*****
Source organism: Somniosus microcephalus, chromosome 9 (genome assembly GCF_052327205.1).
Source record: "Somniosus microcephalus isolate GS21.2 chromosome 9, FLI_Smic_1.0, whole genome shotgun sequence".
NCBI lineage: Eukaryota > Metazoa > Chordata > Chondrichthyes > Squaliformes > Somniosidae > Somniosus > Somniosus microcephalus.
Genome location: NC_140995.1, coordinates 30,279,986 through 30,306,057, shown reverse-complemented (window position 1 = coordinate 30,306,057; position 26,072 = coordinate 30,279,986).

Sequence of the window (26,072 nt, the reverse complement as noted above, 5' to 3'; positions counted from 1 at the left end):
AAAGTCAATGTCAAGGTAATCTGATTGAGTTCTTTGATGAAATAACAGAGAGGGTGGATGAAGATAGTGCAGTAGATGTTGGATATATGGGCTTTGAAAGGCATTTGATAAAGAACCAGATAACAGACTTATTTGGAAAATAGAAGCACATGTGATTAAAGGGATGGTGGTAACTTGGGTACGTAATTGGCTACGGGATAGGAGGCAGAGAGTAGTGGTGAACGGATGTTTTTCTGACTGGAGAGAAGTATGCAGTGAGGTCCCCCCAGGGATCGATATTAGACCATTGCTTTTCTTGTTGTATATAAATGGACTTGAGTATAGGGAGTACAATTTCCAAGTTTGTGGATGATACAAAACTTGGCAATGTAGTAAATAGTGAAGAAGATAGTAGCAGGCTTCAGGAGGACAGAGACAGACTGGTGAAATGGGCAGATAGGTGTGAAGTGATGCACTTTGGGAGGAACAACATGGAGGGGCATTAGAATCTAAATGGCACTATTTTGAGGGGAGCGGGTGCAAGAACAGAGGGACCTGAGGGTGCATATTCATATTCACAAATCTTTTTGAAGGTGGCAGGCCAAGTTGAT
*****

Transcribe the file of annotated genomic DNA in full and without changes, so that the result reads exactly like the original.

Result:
Source organism: Somniosus microcephalus, chromosome 9 (genome assembly GCF_052327205.1).
Source record: "Somniosus microcephalus isolate GS21.2 chromosome 9, FLI_Smic_1.0, whole genome shotgun sequence".
NCBI lineage: Eukaryota > Metazoa > Chordata > Chondrichthyes > Squaliformes > Somniosidae > Somniosus > Somniosus microcephalus.
Genome location: NC_140995.1, coordinates 30,279,986 through 30,306,057, shown reverse-complemented (window position 1 = coordinate 30,306,057; position 26,072 = coordinate 30,279,986).

Sequence of the window (26,072 nt, the reverse complement as noted above, 5' to 3'; positions counted from 1 at the left end):
AAAGTCAATGTCAAGGTAATCTGATTGAGTTCTTTGATGAAATAACAGAGAGGGTGGATGAAGATAGTGCAGTAGATGTTGGATATATGGGCTTTGAAAGGCATTTGATAAAGAACCAGATAACAGACTTATTTGGAAAATAGAAGCACATGTGATTAAAGGGATGGTGGTAACTTGGGTACGTAATTGGCTACGGGATAGGAGGCAGAGAGTAGTGGTGAACGGATGTTTTTCTGACTGGAGAGAAGTATGCAGTGAGGTCCCCCCAGGGATCGATATTAGACCATTGCTTTTCTTGTTGTATATAAATGGACTTGAGTATAGGGAGTACAATTTCCAAGTTTGTGGATGATACAAAACTTGGCAATGTAGTAAATAGTGAAGAAGATAGTAGCAGGCTTCAGGAGGACAGAGACAGACTGGTGAAATGGGCAGATAGGTGTGAAGTGATGCACTTTGGGAGGAACAACATGGAGGGGCATTAGAATCTAAATGGCACTATTTTGAGGGGAGCGGGTGCAAGAACAGAGGGACCTGAGGGTGCATATTCATATTCACAAATCTTTTTGAAGGTGGCAGGCCAAGTTGAT